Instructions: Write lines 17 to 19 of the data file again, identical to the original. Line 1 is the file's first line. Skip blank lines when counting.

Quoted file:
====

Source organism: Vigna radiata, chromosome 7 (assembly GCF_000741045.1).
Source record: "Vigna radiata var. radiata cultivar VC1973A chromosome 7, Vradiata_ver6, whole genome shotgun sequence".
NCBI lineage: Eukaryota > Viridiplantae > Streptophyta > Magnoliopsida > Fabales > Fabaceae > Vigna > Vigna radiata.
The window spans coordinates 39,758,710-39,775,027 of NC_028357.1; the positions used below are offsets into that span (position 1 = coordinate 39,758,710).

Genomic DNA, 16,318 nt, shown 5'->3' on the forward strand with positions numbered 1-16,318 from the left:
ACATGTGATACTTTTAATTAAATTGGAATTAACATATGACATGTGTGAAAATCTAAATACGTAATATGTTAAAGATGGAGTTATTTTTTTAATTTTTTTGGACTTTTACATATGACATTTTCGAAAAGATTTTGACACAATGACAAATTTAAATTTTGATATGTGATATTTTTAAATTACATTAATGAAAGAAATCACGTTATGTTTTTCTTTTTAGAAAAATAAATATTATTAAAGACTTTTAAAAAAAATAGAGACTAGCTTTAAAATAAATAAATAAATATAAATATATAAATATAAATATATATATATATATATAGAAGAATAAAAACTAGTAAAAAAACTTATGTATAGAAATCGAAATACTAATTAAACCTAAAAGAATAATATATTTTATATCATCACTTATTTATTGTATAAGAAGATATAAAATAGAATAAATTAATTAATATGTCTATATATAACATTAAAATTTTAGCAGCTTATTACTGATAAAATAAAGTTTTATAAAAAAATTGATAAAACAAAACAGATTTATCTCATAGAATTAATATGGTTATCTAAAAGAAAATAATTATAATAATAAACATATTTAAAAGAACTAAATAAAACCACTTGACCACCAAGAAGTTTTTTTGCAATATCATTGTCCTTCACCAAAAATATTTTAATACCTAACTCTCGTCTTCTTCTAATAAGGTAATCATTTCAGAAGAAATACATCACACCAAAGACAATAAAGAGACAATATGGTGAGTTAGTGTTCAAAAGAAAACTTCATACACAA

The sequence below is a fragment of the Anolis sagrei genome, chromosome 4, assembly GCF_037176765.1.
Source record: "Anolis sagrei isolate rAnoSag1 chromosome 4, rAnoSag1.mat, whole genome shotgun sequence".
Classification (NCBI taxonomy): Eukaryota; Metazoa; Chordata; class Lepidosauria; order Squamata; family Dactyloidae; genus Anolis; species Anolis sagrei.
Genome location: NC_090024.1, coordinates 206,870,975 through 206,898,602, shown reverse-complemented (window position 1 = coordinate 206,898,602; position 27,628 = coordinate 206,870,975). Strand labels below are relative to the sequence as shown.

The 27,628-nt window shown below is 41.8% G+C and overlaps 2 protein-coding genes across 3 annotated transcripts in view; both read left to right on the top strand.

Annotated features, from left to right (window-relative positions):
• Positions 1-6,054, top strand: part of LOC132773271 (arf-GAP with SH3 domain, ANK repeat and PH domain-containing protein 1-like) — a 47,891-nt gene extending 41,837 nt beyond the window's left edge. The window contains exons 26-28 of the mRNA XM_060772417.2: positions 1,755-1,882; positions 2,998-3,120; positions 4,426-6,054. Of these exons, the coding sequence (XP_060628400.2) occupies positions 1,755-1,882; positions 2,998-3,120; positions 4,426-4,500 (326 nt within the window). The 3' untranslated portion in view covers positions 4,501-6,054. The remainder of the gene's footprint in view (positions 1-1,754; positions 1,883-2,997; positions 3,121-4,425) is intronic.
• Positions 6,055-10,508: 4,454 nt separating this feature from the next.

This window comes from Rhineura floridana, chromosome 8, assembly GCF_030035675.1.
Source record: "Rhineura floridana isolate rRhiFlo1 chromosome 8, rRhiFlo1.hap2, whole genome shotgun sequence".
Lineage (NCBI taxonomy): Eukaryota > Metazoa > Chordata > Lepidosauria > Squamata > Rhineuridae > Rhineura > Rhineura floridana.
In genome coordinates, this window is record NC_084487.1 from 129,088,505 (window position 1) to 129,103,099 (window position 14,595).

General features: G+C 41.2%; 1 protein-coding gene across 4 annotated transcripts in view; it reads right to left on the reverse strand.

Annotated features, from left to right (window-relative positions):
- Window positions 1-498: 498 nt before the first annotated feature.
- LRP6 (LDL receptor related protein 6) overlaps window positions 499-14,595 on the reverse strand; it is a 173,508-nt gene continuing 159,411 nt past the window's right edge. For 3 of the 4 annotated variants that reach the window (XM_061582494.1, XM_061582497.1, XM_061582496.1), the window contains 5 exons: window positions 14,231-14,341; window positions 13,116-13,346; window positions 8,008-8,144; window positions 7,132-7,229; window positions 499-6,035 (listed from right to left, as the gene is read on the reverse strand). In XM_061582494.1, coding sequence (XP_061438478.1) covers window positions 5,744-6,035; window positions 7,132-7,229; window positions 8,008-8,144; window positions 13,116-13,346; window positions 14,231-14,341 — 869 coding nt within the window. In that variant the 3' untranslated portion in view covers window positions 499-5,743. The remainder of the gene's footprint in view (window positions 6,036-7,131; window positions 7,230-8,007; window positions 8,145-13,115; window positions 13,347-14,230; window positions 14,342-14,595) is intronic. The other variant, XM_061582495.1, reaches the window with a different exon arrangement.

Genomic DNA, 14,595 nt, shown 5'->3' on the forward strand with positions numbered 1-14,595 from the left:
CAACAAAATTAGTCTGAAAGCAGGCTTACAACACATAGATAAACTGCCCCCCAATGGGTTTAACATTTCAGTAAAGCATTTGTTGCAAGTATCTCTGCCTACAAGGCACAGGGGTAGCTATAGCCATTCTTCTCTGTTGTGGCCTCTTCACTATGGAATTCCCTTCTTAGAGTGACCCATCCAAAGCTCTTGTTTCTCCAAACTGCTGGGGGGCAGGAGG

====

Lineage (NCBI taxonomy): Eukaryota > Metazoa > Chordata > Lepidosauria > Squamata > Rhineuridae > Rhineura > Rhineura floridana.
In genome coordinates, this window is record NC_084487.1 from 129,088,505 (window position 1) to 129,103,099 (window position 14,595).

General features: G+C 41.2%; 1 protein-coding gene across 4 annotated transcripts in view; it reads right to left on the reverse strand.